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Know When, Not If, You Need To Replace Your Linear Screw Actuator

Linear screw actuators deploy mechanical components including but not limited to: ball bearings, ball screws and roller screws. These components experience wear and tear through their usage. It is only a matter of time before linear screw actuators reach the end of their integrity.

Most actuator manufacturers should be able to provide the DLR (dynamic load rating). The DLR is a value measuring the constant load that allows a ball-bearing device to reach 1,000,000 actuations. It is measured by factors such as screw diameter, lead, and the number of movable parts (balls or rollers) that also carry load.

Without this quantity, the life of your device cannot be properly measured – and you don’t want to be taken by surprise by a faulty actuator in the middle of a job.

The estimation is a fairly simple task, if you use the L10 life formula for ball bearings. This calculation hones in on the rolling elements as its the most critical moving component. To be able to make such calculations, however, there are some terms and definitions you should be made aware of:

Terms You Need To Know:

You already know what DLR is – a number that gives you an estimate as to how long a ball bearing device will last under constant load, while achieving 1,000,000 rotations. Typically, it’s provided by your actuator manufacturer.

Constant load is the load that does not change during the working cycle. Varying load changes throughout the working cycle.

When an application has a load that varies throughout the working cycle, you have to calculate the overall total load acting on the screw. You are measuring the equivalent dynamic load, which is the measurement of what the approximate wear and tear would be if the load had been applied constantly.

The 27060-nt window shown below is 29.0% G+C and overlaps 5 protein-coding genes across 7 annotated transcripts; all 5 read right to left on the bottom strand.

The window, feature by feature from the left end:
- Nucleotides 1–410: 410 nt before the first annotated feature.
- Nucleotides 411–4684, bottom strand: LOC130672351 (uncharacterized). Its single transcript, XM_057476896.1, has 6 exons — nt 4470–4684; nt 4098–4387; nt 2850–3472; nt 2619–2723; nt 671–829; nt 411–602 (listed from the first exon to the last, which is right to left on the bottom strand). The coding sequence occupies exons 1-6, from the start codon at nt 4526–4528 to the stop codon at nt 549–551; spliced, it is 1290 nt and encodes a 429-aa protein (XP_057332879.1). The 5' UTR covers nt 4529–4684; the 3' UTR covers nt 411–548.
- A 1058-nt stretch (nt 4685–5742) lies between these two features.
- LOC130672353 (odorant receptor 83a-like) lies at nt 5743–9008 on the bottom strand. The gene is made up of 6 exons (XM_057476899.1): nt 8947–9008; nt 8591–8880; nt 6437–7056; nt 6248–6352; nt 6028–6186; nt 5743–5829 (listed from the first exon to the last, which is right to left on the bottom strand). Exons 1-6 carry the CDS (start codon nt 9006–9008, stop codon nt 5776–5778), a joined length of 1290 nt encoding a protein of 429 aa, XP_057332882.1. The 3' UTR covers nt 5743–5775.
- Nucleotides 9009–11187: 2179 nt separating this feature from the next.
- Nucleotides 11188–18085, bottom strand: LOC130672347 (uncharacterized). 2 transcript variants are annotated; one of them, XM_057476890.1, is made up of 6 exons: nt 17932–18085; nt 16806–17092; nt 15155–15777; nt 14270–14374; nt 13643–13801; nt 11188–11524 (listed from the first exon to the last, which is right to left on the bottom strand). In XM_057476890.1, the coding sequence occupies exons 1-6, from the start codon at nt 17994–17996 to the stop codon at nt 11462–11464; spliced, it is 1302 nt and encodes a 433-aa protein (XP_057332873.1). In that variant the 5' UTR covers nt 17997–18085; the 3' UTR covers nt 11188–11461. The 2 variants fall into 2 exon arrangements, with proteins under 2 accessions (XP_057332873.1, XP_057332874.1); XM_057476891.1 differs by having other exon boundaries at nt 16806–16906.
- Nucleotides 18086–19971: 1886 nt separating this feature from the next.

The time you can expect 10% of the bearings in the application to fail due to normal wear and tear is called L10 or B10 Life.

You can use these definitions to help calculate the estimated life of your actuator. The calculation you make, while not a guarantee, will tell you how long you should be able to expect the application to perform without replacement. Eventually, normal wear and tear will require replacement – but if you make an accurate calculation, you can properly estimate when your linear screw actuator will need replacement.

Calculate L10 Life with a Constant Load

The formula for estimating life with a constant load is as follows:

L10 = (C/Pe)3 x l

C = Dynamic load rating (lbf) or (N)

Pe = Equivalent load (lbf) or (N

l = Screw lead (in/rev) or (mm/rev)

For example, in a case where:

C = 10,000 lbf

Pe = 5,000 lbf

l = 5 mm

L10 = (10,000/5,000)3 x 5 =

(2)3 x 5 =

8 x 5=

40 =

40 million mm

Life With a Varying Load 

If during your working cycle the load varies, you will need to calculate the equivalent dynamic load using the following formula:

Pe = 3 √{ [L1(P1)3+L2(P2 )3+L3(P3 )3+Ln(Pn )3]/L}

Pe = Equivalent load (lbs) or (N)

Pn = Each increment at different load (lbs) or (N)

L = Total distance traveled per cycle (extend + retract stroke) (L = L1 + L2 + L3 + Ln)

Ln = Each increment of stroke (in) or (mm) at different load

Then you can use the calculated Pe in the life calculation formula:

L10 = (C/Pe)3 x l

Estimating Actuator Life

Here are the variables:

L10 = Life calculation in distance

L = Total distance traveled per cycle (extend + retract stroke)

CpM = Number of cycles per minute

HpD = Number of hours operated per day

DpY = Number of days of operation per year

Put that information into one of these formulas:

Life Estimate in Years =

(L10 / L) / [(CpM) X 60 min/hr X (HpD) X (DpY)]

Life Estimate in Days =

(L10 / L) / [(CpM) X 60 min/hr X (HpD)]


Still have questions about your actuator? Contact GCC to learn more!


The above information was provided by our world class supplier Tolomatic.